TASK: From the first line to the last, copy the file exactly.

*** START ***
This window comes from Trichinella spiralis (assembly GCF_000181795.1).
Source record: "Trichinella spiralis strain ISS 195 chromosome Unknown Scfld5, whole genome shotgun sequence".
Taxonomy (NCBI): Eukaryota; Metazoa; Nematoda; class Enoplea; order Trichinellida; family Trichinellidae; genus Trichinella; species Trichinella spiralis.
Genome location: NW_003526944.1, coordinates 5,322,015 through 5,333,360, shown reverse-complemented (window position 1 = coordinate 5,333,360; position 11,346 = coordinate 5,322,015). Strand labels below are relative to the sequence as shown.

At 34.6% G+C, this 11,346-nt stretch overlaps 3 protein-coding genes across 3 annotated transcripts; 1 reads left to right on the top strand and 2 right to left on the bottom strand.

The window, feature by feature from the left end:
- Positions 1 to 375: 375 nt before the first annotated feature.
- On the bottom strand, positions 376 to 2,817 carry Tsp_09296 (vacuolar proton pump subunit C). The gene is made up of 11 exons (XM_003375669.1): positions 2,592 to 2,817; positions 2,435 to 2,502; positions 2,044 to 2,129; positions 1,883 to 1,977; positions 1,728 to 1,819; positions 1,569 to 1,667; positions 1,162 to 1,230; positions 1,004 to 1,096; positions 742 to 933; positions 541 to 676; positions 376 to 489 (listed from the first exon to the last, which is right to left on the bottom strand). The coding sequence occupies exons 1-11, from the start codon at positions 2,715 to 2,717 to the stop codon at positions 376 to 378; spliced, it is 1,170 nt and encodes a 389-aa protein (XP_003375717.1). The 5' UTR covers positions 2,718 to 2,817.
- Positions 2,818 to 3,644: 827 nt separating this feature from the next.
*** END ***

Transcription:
This window comes from Trichinella spiralis (assembly GCF_000181795.1).
Source record: "Trichinella spiralis strain ISS 195 chromosome Unknown Scfld5, whole genome shotgun sequence".
Taxonomy (NCBI): Eukaryota; Metazoa; Nematoda; class Enoplea; order Trichinellida; family Trichinellidae; genus Trichinella; species Trichinella spiralis.
Genome location: NW_003526944.1, coordinates 5,322,015 through 5,333,360, shown reverse-complemented (window position 1 = coordinate 5,333,360; position 11,346 = coordinate 5,322,015). Strand labels below are relative to the sequence as shown.

At 34.6% G+C, this 11,346-nt stretch overlaps 3 protein-coding genes across 3 annotated transcripts; 1 reads left to right on the top strand and 2 right to left on the bottom strand.

The window, feature by feature from the left end:
- Positions 1 to 375: 375 nt before the first annotated feature.
- On the bottom strand, positions 376 to 2,817 carry Tsp_09296 (vacuolar proton pump subunit C). The gene is made up of 11 exons (XM_003375669.1): positions 2,592 to 2,817; positions 2,435 to 2,502; positions 2,044 to 2,129; positions 1,883 to 1,977; positions 1,728 to 1,819; positions 1,569 to 1,667; positions 1,162 to 1,230; positions 1,004 to 1,096; positions 742 to 933; positions 541 to 676; positions 376 to 489 (listed from the first exon to the last, which is right to left on the bottom strand). The coding sequence occupies exons 1-11, from the start codon at positions 2,715 to 2,717 to the stop codon at positions 376 to 378; spliced, it is 1,170 nt and encodes a 389-aa protein (XP_003375717.1). The 5' UTR covers positions 2,718 to 2,817.
- Positions 2,818 to 3,644: 827 nt separating this feature from the next.